Dilbert’s Guide to Governance

The Dilbert for Tuesday, June 12th was certainly appropriate for any conversation on Governance. In all seriousness, however, if you governance processes resemble this, you’ve got problems.

Back in January of 2006, I had a conversation with Phil Windley on governance for an article in InfoWorld. One of the points that I made was that you do need to get your policies documented and communicated. If the only way someone knows whether the decisions they make are right or wrong is by attending a meeting and hoping someone with authority (if they even know who that is) agrees with them, that’s not good governance, albeit it is governance.

The Dilbert cartoon is titled, “CEO Visit.” Clearly, no one will question the authority of the CEO. So, you could argue that step one of governance has been handled, which is establishing the authority of the people who will govern. It’s not just the CEO, but the CIO, CTO, Chief Architect, etc. The problem doesn’t normally exist with authority at these levels, but at the levels in the middle. The chief architect may be signing off on all policies, but they’re probably not setting every policy. There needs to be a hierarchy of decision making, so that decisions are made at appropriate levels, and only where conflicts arise do things bubble up. The problem with this is that if the policies and guiding principles at the higher levels are not established, everything breaks down at the lower levels, because no one knows who has authority to set direction in which area. As a result, people are constantly pushing the boundaries and trying to gain power and influence, rather than actually creating good solutions. It’s not about doing the right thing, it’s about doing my thing. If no one (with authority) has stated what the “right thing” is, individuals will always think that their thing is the right thing. Step two is about establishing and communicating policy.

In a bit of irony, the CEO in the Dilbert makes the statement, “Opinions are treason.” I hadn’t thought about it at the time, but opinions are the downfall of the enforcement portion of governance. Opinions are good when policies are being established. Opinions are bad when policies are being enforced. Think about it. It’s not going to do a bit of good to tell the police officer, “Sorry, I was speeding because I feel the speed limit should be 20 miles per hour higher on this road because of the light traffic and the limited number of entrances, exits, and intersections.” When that highway is being constructed, however, and speed limits are being established, bring all the opinions you want (although backing them up with facts is even better).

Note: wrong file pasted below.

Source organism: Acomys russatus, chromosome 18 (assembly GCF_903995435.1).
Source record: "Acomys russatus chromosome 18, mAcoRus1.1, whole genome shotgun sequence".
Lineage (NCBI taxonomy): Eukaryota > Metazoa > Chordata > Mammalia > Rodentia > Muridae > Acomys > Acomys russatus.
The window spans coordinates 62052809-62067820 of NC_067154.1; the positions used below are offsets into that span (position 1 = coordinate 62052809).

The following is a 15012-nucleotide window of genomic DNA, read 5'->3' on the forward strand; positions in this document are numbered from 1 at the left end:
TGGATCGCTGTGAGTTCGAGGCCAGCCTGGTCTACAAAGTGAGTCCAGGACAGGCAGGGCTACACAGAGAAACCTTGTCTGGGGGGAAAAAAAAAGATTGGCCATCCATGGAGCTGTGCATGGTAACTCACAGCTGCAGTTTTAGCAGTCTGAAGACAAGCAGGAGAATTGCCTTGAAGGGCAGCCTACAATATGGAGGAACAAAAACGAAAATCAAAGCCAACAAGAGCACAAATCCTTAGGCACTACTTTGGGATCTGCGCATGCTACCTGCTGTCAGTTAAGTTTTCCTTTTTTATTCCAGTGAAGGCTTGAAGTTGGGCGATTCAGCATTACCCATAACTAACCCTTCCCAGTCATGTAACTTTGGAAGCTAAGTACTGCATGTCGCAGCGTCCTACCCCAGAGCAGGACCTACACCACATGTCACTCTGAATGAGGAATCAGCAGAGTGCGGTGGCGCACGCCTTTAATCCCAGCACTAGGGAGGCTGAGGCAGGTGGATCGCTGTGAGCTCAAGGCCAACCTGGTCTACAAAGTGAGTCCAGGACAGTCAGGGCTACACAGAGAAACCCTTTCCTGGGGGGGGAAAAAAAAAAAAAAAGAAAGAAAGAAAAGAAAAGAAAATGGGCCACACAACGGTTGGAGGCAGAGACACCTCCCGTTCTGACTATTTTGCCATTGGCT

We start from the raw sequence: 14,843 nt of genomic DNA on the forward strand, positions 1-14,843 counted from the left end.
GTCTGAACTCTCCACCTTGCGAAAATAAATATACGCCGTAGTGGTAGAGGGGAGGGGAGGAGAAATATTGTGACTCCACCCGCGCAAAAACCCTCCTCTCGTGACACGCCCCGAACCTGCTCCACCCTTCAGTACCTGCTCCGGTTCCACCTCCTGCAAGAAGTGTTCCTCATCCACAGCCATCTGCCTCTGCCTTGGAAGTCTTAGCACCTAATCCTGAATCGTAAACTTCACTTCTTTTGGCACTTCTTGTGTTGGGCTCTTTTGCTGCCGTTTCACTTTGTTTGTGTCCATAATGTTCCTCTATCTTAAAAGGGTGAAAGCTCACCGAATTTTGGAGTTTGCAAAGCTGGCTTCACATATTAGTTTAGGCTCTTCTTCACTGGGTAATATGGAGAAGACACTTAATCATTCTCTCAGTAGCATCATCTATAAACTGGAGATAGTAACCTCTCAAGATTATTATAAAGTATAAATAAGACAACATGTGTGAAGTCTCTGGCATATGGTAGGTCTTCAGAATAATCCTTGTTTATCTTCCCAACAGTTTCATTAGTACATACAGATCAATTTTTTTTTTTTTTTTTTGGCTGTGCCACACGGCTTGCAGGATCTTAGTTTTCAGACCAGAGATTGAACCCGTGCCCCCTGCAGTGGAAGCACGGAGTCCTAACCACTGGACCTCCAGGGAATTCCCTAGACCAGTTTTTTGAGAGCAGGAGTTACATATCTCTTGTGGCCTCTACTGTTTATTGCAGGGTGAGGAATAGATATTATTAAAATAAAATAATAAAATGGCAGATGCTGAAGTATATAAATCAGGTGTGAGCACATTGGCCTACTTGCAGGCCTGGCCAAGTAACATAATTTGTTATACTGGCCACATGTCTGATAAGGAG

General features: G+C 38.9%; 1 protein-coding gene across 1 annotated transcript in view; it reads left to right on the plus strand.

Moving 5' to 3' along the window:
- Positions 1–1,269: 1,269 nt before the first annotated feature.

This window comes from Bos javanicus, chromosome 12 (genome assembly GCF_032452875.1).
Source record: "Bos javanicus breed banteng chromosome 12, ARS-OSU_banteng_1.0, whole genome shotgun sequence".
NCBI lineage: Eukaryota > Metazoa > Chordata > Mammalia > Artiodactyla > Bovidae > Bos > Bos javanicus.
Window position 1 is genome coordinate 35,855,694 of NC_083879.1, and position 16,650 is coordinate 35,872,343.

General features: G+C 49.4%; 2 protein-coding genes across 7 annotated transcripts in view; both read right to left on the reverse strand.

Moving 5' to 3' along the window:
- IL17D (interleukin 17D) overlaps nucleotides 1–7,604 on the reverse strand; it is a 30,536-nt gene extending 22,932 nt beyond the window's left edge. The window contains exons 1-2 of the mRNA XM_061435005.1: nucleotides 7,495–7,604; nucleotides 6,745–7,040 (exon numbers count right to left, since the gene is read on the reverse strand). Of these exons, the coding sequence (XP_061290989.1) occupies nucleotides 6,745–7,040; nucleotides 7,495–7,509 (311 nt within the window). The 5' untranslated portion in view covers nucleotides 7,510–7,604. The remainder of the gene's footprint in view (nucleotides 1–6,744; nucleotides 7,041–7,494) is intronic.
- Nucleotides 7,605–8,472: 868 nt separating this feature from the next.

We can’t forget about the process (step 3), however. If you employ architecture reviews, what happens all too frequently is that at the time of a review, the discussion turns in a debate of opinions, which will normally go unresolved unless someone in the room is in a position of authority recognized by all. A review needs to demonstrate that policies have been followed, and where they have not, focus on the reasons why an exception is necessary, not on whether it’s a bad policy. In addition, the review must also address areas where better guidance was needed, so new policies can be created. Ask the question, “In coming up with the solution architecture, where did you have multiple options for which the reference architecture and patterns did not provide sufficient guidance? What factors led you to choose the option that you did?”

So, as I’ve said before, governance is about people, policies, and processes, in that order. Without clear understanding of authority, documented and communicated policies, and processes to keep improving things, you’ll wind up going to your CEO far too many times for decisions until he starts calling you “Doofy.”

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